It's not clear whether you're an employee or an independent contractor. If you are a contractor then the company you're working for is your client, and you should be asking them to sign something that says what they're getting, what they will pay you for it, and when.

Rate: My hourly rate is in the $30-$40 range. I think that's fair.

The rate at which your client bills their client for your services doesn't matter. *Your* rate is the rate at which you get paid for the time you actually work.

It sounds like this company is taking advantage of the fact that you don't know how to be an independent contractor. It's up to you, not them, to establish some professional boundaries. But you can't assert yourself unless you have other options. If you are going to be an independent contractor then you need more than one customer, or you're just asking to be walked all over.
posted by jon1270 at 4:25 AM on March 7, 2013 [3 favorites]

You'll probably agree to a day rate eventually. Billing hourly is a pain in the arse for you and them. I hate counting hours. Go for 300-400 or something. Oh, assuming you're there on a full timish basis
posted by mattoxic at 5:00 AM on March 7, 2013

jon1270 has it. I made the same mistake with my first contract job. Did they give you a W9 or W4 to fill out?

If it's a W9 you are not a "Contract Employee". You are not an employee at all. You are an independent contractor. In the US this means something very specific to the IRS, and you need to read up about estimated quarterly taxes and SS.

If they gave you a W4, you have standard working hours, or benefits, you are an employee. If you negotiated a wage, you are likely a non-exempt employee and should be compensated for all hours worked.

If they didn't give you either a W9 or W4, you are working off the books.

If they did give you a W9, and ESPECIALLY if you're working off the books, for the next job you've got coming up you should write something very simple, in normal-human speak, saying "Dear So and So, I'm very happy to have the opportunity to work for Dev-Corp at the rate of $35/hr as a contractor. Thank you for entering into this agreement with me and for your signature below."

Then you log your time and invoice them. The hours you log are up to you. Make no mistake, they are making money off of you, don't have any compunctions about how inefficient you are.

Keep copies of this contract, all invoices, all pay-stubs. Filing your taxes as a W9 employee sucks. Filing it as an off the books worker is hell and puts you at a huge risk of being audited.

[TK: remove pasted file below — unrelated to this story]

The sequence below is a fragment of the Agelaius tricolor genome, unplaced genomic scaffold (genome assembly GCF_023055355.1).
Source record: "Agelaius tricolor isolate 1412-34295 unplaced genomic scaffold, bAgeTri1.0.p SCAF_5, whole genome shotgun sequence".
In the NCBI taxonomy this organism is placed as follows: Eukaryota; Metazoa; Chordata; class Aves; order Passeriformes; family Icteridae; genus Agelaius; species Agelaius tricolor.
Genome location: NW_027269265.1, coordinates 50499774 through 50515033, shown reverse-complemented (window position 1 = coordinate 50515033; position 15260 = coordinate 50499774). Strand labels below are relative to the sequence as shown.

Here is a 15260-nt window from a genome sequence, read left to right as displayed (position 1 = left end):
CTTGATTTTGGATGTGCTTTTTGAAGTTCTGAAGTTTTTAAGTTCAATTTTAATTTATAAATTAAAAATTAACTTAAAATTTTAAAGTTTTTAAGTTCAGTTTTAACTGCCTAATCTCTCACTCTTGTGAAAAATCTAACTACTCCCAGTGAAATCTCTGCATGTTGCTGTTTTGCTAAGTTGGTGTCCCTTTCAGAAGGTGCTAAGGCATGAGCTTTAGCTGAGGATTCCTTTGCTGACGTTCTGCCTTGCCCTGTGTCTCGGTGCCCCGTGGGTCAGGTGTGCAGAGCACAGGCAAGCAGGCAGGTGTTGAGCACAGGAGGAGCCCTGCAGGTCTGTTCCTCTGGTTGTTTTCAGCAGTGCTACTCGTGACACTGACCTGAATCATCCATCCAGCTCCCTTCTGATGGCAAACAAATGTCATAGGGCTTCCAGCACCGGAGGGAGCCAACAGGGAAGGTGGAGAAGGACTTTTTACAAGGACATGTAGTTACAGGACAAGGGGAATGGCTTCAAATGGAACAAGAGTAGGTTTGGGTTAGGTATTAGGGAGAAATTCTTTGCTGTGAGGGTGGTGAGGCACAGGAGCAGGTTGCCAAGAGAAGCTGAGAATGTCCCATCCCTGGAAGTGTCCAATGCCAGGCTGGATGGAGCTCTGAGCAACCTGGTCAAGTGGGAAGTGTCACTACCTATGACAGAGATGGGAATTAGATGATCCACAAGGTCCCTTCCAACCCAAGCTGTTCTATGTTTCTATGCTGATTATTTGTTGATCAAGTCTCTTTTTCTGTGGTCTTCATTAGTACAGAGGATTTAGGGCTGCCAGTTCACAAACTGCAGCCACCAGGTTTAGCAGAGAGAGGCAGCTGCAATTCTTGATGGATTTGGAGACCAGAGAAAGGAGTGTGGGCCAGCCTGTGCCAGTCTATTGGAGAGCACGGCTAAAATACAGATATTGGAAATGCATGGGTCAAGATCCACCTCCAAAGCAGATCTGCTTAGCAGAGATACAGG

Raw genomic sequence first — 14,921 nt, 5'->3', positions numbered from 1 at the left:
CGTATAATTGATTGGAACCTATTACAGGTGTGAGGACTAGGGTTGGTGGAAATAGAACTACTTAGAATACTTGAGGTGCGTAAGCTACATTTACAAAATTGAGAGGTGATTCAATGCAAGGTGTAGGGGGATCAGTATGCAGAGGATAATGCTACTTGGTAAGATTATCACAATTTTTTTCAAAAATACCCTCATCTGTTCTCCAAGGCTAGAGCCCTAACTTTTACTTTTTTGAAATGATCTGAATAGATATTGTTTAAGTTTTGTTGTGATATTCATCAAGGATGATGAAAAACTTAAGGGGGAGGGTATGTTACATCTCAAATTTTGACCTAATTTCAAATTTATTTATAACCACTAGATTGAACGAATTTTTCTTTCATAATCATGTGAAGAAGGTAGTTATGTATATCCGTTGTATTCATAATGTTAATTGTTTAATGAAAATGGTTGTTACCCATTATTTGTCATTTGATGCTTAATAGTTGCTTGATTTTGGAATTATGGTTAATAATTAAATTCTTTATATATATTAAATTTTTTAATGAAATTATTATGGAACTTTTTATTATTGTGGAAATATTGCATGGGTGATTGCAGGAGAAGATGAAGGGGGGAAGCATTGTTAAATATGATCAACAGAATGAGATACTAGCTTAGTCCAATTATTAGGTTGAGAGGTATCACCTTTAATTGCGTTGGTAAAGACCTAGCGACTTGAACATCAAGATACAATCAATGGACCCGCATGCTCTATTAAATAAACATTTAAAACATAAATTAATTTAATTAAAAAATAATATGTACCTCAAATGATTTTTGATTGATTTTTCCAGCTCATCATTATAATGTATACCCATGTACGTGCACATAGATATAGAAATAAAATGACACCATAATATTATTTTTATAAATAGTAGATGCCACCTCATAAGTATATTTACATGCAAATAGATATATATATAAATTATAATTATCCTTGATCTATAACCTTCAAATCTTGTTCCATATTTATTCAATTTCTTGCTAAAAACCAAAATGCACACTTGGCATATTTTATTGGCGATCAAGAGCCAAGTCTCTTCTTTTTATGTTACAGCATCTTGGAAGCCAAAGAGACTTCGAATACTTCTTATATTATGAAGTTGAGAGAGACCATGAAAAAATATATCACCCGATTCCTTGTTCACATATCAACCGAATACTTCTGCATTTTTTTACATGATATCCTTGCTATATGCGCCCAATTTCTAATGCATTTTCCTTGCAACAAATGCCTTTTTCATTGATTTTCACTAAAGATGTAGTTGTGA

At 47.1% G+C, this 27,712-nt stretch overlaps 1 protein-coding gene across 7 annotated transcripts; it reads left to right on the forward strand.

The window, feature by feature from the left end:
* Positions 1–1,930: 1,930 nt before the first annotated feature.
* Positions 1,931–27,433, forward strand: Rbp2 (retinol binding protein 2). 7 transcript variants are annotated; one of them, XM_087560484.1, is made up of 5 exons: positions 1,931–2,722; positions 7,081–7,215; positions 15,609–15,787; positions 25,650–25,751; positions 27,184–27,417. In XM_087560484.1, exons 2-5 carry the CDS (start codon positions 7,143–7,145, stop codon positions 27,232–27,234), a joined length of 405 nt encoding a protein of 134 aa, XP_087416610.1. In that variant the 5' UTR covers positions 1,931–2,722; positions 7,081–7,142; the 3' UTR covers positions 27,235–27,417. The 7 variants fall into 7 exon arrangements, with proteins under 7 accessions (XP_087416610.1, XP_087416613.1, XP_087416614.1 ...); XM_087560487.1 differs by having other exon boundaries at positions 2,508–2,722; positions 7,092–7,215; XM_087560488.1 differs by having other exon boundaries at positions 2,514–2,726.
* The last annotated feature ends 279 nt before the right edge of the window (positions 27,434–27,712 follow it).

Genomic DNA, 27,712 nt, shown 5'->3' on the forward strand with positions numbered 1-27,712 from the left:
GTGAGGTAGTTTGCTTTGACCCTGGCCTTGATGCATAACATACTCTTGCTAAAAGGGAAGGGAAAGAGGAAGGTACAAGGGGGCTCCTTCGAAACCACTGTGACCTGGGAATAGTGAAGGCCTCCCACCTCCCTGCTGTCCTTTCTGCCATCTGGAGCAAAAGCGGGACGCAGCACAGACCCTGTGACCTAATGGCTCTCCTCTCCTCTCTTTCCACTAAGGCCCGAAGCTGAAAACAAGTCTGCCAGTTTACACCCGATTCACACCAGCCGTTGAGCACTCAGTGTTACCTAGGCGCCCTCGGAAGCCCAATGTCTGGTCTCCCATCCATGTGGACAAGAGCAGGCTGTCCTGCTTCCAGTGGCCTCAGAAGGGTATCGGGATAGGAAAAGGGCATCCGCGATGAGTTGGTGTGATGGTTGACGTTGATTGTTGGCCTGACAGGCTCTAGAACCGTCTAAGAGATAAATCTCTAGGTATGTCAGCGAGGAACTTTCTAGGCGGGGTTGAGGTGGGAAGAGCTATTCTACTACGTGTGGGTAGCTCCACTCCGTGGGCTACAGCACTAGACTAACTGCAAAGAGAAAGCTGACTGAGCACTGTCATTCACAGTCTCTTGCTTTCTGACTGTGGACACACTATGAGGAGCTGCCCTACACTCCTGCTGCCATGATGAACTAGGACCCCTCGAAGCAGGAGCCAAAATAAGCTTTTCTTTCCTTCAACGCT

There are more detailed, state specific employment laws, and I'm not any kind of lawyer or accountant. Just a formerly naive contract worker myself.
posted by fontophilic at 6:39 AM on March 7, 2013

You should get paid for every hour worked but your hourly rate should reflect your slowness.

This is partially why more experienced people can charge higher hourly rates - they're more efficient with their time and don't have to spend as much time learning the basics on the job. (Instead, they get to spend their time learning more complicated stuff on the job! The learning on the job bit never really ends. This is a good thing.)

Contracts are good. Contracts let you do stuff like put in extra cost to them if they pay you late (or more politically, a high rate plus a bonus to them if they pay you 'early').

Do keep in mind that your costs and taxes and risk are higher as an independent contractor than as a salaried employee, so you need to charge more per hour than you'd get if you were salaried.
posted by 168 at 9:45 AM on March 7, 2013

Nolo has a book and other resources on independent contract work, like this post here about written agreements.

I'm in a very different field but I am still grappling with the repercussions of taking contract work without any signed agreements. If I were you, I would only move forward without a signed agreement if money were absolutely immaterial to me (vs. gaining experience and references). In any case I think there are red flags about an organization that doesn't bother to get this done before you start work. If they are unscrupulous you won't be able to count on them for much of a reference anyway.
posted by ziggly at 10:04 AM on March 7, 2013

It sounds to me like you're lucky to have this opportunity given your qualifications. I would focus on delivering high quality work and learning everything that you can. Others are giving you advice as though you are an independent contractor, but you are more like an independent contractor in training at this point and your actual market value is quite likely to be less than your current compensation, even if you are not 'technically' being paid for all of the hours that you are working.

If I were your manager and you wanted to formalize the hours that you were working, I would just say, "Ok, but your hours are only worth $25 an hour to the company, if we're going to really nail things down", or whatever it would be so that it worked out to the same value proposition.

Effectively you are demanding a raise. The way forward is to find your market value by seeking another client; then you can demonstrate that you are actually worth the rate you demand-or at least that someone else thinks so.
posted by Kwine at 11:14 AM on March 7, 2013

A fair hourly rate is whatever people are willing to pay you. What your client turns around and sells your work for, or how much they pay other people to do similar work has nothing to do with you or your hourly rate. It is a simple matter of supply and demand, and nothing more.

You say it is your first contract in a month or so. That suggests you have more supply (time available) than there is demand. So lower your rate until you start feeling reliably over-booked. Then gradually raise your rates until demand slows down and you reach whatever amount of steady work load you're comfortable carrying. Whether that means 10 hours a week, 40 hours a week, or 80 hours a week is entirely up to you.

Whatever number that is -- when your supply of time available to do work balances nicely with the demands of the people who are willing to pay you to do it -- that is the number that is a fair hourly rate for your time.
posted by spilon at 12:45 PM on March 7, 2013